Gluten Free: Nigiri, basic rolls
Things to avoid: soy sauce, tempura, eel sauce, imitation crab
Sushi is my personal go to gluten free eat. It's yummy, and gluten free as long as you stick to the nigiri (rice and fish) and basic rolls (California, spicy tuna, etc). Make sure to avoid rolls with imitation crab, tempura, crunchies, and gluten containing sauces, such as ponzu or eel sauce. Also ask the server for gluten free soy sauce. If they don’t have it, don't use the regular soy sauce even if it's a "tiny, weeny, little bit, how can it possibly hurt me?". Because trust me. It will. I know from personal experience. I carry a mini bottle of gluten free soy sauce in case the restaurant doesn't have some.
*Sushi is great, but be careful ordering other Japanese cuisine items. Almost EVERYTHING in Japanese cuisine is cooked in or with soy sauce.
Mexican / Tex-Mex
Gluten free: tacos on corn tortillas, fajita platters, tamales, gorditas
Things to avoid: Flour tortillas, burritos, enchiladas, mole sauce
When I've eaten my own weight in sushi, I turn to Mexican food. There is a plethora of food items to choose from. My favorite meal are tacos on corn tortillas. If you're out with someone, or you're really hungry (me 99% of the time), I order a fajita platter with a side of corn tortillas or a bowl of rice. Tamales are also another delicious gluten free dish. It's masa (corn) stuffed with meats and/or cheeses. These are absolutely the best when made authentically. Every Christmas I demolish a whole bucket of tamales at my best friend's house, because they are made by real Mexicans that know how to make them! (Thank you Paola and family!) Another dish that I am absolutely am in love with, but have only been able to find at outdoor markets in Mexico are gorditas. They are masa "pockets" that are stuffed with delicious meats. They are insanely delicious so grab one when you find it.
Gluten free: Pad Thai, curries with rice, Tom Yum
Things to Avoid: Pad See Ew, stir fries
Being half Thai, I'm pretty partial to Thai foods. My favorite go to dishes that are always gluten free are any of the curries with rice. I personally LOVE panang curry, because it's not as spicy as some of the other curries. If I'm craving noodles, which is pretty common craving for gluten free-ers, I order pad Thai. If it's made the traditional way, with only fish sauce, vinegar, and sugar, it is gluten free. Some American-ized places will use soy sauce to appeal to more palettes. Make sure to ask the server or chef at the restaurant whether or not they use soy sauce for their pad Thai dishes. If you feel iffy about it, just stick with the curries.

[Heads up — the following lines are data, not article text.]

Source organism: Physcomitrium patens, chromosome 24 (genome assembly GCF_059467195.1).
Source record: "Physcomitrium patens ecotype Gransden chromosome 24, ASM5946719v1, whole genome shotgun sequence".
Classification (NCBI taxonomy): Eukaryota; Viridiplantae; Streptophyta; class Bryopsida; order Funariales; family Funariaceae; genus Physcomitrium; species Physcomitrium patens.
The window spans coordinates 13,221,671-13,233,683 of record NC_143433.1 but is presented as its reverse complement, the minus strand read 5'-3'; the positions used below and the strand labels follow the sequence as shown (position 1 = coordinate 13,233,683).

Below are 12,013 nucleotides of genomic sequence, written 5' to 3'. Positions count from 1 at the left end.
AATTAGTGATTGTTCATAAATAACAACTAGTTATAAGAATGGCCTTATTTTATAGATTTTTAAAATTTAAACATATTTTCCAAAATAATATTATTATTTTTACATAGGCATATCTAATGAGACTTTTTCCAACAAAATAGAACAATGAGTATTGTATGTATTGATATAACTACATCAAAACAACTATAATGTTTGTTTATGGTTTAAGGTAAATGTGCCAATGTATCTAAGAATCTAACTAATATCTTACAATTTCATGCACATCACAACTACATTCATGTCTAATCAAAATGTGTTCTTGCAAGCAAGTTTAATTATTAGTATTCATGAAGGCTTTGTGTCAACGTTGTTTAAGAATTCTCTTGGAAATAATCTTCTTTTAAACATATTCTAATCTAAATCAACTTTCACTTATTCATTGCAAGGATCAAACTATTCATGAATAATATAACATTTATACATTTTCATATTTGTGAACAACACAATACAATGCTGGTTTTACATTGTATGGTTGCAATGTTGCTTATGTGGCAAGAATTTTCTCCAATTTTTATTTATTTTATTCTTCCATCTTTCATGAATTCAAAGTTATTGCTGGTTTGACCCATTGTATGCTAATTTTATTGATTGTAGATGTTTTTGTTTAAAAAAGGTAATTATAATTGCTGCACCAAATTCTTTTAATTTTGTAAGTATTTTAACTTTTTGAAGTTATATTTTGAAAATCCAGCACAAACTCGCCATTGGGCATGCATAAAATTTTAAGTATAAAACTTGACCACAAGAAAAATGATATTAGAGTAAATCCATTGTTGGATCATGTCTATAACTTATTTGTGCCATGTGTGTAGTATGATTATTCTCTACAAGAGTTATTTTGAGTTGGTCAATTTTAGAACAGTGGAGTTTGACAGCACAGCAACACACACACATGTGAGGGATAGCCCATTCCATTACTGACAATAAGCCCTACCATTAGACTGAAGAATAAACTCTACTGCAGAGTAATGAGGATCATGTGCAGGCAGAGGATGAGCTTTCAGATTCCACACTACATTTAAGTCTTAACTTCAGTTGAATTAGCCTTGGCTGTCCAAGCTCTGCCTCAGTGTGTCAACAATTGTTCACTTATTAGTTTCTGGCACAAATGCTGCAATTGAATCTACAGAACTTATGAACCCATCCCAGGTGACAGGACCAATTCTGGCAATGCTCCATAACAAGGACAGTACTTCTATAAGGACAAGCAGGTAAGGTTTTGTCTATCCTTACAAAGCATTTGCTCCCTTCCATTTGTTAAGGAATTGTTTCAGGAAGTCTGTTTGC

*Avoid stir fries and other noodles dishes as they are always cooked in soy sauce.
Gluten free: tandoori, tikka masala, curries, dal, dosas, palak paneer, chutneys
Things to Avoid: Naan, roti
Indian food is gluten free, vegetarian, and, many times, vegan heaven! I could probably write an entire blog post on just Indian food (and I probably will), because so much is gluten free. My personal favorites are the tandoori chicken, spiced and baked chicken, tikka masala, a yogurt based, mildly spicy curry dish, and palak paneer, a creamy, cheesy spinach dish. I enjoy these with a heaping pile of rice on the side.
Gluten free: Salads, burgers without the buns, roasted chicken, seared steaks, pan fried or baked fish, potatoes
Things to avoid: Anything fried and breaded
Proceed with caution: French Fries
American food can be known it's fried dishes, but there are a number of items on an American menu that is gluten free. When I want something light I'll order a salad. Be cautious of the salad dressing though, because some can be made with flour. If the restaurant is unsure of what dressings are gluten free, ask for just olive oil and balsamic vinegar. If I want something with more protein, I order a burger without the buns. Make sure to ask if they mix wheat or breadcrumbs into the meat. Some places will do that to "beef up" the look of the burger patty and to use less meat for cost purposes. Lastly, my go to that is almost always gluten free is to ask for baked chicken or pan fried fish, without sauce, with a baked potato or rice.
*Proceed with caution when ordering French fries. Unless they hand cut them in-house and cook it in a dedicated fryer, French fries are likely to either a) be coated in flour from the manufacturer b)cooked in a fryer used for breaded items such as fried chicken or onion rings. When in doubt, just don’t order it.
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